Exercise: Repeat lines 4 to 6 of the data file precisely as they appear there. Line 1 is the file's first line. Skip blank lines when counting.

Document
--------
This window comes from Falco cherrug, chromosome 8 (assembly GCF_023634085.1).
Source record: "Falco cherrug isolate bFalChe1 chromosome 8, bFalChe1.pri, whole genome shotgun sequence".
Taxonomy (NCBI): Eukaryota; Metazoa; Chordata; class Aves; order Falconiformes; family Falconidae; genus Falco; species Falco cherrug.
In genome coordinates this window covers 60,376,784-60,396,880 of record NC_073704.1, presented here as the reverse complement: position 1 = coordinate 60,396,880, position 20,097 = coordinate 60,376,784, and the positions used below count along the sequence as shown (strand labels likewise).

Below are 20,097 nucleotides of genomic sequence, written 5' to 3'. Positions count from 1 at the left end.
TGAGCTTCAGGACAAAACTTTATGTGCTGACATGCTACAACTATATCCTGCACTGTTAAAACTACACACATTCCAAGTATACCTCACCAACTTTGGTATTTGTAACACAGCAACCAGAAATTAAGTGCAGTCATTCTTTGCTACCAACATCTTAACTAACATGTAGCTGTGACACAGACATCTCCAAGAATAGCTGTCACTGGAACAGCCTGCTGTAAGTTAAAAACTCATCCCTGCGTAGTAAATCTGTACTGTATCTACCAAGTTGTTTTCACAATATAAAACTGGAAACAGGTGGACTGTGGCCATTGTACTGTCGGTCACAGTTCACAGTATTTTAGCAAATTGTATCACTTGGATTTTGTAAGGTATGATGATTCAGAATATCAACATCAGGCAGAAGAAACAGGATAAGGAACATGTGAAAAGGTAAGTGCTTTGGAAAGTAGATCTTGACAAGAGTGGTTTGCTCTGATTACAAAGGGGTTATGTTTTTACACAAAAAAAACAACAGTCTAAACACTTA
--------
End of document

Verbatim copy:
In genome coordinates this window covers 60,376,784-60,396,880 of record NC_073704.1, presented here as the reverse complement: position 1 = coordinate 60,396,880, position 20,097 = coordinate 60,376,784, and the positions used below count along the sequence as shown (strand labels likewise).

Below are 20,097 nucleotides of genomic sequence, written 5' to 3'. Positions count from 1 at the left end.
TGAGCTTCAGGACAAAACTTTATGTGCTGACATGCTACAACTATATCCTGCACTGTTAAAACTACACACATTCCAAGTATACCTCACCAACTTTGGTATTTGTAACACAGCAACCAGAAATTAAGTGCAGTCATTCTTTGCTACCAACATCTTAACTAACATGTAGCTGTGACACAGACATCTCCAAGAATAGCTGTCACTGGAACAGCCTGCTGTAAGTTAAAAACTCATCCCTGCGTAGTAAATCTGTACTGTATCTACCAAGTTGTTTTCACAATATAAAACTGGAAACAGGTGGACTGTGGCCATTGTACTGTCGGTCACAGTTCACAGTATTTTAGCAAATTGTATCACTTGGATTTTGTAAGGTATGATGATTCAGAATATCAACATCAGGCAGAAGAAACAGGATAAGGAACATGTGAAAAGGTAAGTGCTTTGGAAAGTAGATCTTGACAAGAGTGGTTTGCTCTGATTACAAAGGGGTTATGTTTTTACACAAAAAAAACAACAGTCTAAACACTTA